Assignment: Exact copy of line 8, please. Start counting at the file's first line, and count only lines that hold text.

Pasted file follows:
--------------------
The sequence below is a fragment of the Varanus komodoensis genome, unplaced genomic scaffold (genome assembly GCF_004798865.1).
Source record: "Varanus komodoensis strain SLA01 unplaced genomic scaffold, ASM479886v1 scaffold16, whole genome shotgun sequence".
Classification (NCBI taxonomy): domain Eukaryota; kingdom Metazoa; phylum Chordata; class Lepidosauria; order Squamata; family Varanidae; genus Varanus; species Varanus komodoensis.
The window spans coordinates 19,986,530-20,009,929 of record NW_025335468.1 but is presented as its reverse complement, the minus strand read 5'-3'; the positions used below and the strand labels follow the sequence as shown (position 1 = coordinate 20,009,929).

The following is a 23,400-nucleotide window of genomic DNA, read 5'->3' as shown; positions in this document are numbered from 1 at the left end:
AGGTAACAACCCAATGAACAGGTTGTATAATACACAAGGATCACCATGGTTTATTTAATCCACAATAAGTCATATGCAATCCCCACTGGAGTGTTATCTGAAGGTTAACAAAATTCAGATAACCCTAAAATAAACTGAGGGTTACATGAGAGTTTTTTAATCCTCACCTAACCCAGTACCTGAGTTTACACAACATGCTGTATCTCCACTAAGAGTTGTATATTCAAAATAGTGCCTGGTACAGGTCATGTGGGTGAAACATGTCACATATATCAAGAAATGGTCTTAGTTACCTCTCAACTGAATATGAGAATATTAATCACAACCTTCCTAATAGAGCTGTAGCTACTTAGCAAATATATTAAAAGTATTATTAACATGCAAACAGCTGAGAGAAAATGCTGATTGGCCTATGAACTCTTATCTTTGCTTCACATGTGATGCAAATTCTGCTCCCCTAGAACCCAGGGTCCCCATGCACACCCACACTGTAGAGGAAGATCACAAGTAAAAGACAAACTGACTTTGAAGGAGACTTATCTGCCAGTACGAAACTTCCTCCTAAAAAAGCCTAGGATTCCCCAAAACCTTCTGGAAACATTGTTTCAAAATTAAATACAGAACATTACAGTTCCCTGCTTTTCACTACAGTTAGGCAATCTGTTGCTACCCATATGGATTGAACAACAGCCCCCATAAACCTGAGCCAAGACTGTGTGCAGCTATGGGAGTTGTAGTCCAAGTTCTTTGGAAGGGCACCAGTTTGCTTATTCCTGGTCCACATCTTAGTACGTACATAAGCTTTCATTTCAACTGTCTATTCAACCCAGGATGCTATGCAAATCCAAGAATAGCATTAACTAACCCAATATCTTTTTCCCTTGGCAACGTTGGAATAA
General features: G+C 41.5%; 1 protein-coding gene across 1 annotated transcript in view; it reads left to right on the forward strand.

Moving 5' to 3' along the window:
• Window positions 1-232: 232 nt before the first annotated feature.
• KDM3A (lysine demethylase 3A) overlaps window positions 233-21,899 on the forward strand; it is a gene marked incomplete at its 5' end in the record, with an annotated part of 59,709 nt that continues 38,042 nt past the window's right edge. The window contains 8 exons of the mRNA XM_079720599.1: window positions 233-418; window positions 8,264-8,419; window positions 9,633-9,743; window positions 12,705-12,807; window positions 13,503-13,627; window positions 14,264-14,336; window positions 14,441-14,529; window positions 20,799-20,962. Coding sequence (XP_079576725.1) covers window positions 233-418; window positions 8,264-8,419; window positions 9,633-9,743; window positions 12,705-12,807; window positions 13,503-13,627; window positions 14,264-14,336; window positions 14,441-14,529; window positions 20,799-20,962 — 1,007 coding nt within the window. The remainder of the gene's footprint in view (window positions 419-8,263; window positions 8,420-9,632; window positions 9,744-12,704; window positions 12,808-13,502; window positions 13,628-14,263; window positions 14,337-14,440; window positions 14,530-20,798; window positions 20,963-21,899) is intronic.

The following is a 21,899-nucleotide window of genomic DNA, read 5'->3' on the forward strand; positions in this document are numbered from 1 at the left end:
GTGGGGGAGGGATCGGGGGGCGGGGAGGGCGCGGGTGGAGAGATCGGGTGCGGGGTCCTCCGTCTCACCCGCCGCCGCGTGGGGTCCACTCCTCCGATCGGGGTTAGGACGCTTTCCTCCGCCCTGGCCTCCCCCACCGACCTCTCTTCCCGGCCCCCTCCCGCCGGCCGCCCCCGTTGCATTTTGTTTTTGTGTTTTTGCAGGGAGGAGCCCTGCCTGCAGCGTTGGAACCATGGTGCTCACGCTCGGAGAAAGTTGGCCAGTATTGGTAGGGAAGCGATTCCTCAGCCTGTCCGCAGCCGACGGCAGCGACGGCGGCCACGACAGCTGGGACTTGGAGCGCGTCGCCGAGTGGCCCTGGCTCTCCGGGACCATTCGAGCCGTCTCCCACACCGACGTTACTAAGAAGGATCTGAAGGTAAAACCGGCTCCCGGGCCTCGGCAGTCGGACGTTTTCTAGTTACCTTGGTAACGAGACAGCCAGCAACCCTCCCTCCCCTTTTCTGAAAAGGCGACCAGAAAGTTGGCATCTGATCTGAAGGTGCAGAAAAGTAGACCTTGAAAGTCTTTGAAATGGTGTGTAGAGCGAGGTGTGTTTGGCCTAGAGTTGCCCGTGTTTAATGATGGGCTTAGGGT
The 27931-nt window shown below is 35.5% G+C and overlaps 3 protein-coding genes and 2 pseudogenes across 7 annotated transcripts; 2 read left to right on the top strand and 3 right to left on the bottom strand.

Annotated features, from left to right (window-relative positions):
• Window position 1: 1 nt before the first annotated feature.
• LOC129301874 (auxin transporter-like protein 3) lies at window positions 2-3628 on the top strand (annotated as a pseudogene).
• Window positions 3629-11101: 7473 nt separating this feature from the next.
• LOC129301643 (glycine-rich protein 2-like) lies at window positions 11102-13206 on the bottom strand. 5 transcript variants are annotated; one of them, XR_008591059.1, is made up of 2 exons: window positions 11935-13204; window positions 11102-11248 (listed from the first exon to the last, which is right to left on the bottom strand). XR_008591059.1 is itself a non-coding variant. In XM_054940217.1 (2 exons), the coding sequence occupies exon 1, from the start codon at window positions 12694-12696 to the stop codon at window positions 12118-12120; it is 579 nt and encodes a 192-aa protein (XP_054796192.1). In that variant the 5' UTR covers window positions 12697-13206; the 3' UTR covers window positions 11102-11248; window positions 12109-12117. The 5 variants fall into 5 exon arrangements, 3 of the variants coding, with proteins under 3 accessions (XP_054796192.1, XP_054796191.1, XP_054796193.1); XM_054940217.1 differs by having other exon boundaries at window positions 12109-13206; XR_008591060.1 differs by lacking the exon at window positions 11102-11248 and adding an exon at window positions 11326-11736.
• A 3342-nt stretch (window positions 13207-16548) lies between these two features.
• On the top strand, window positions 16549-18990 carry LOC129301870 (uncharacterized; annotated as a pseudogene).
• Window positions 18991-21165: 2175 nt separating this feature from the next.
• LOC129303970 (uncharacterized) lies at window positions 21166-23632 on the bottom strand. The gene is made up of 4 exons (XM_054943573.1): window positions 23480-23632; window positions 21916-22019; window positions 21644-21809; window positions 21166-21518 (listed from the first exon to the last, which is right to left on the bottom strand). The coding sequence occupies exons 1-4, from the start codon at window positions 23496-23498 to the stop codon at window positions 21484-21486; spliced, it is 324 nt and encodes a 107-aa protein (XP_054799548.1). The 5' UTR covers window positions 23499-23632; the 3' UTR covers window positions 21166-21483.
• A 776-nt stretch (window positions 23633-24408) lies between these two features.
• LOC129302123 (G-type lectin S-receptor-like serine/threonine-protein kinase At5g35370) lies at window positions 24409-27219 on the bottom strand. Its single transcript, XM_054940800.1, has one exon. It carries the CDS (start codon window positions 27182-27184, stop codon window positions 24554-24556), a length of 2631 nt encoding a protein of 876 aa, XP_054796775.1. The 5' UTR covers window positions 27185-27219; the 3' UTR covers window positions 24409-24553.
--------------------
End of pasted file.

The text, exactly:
Moving 5' to 3' along the window: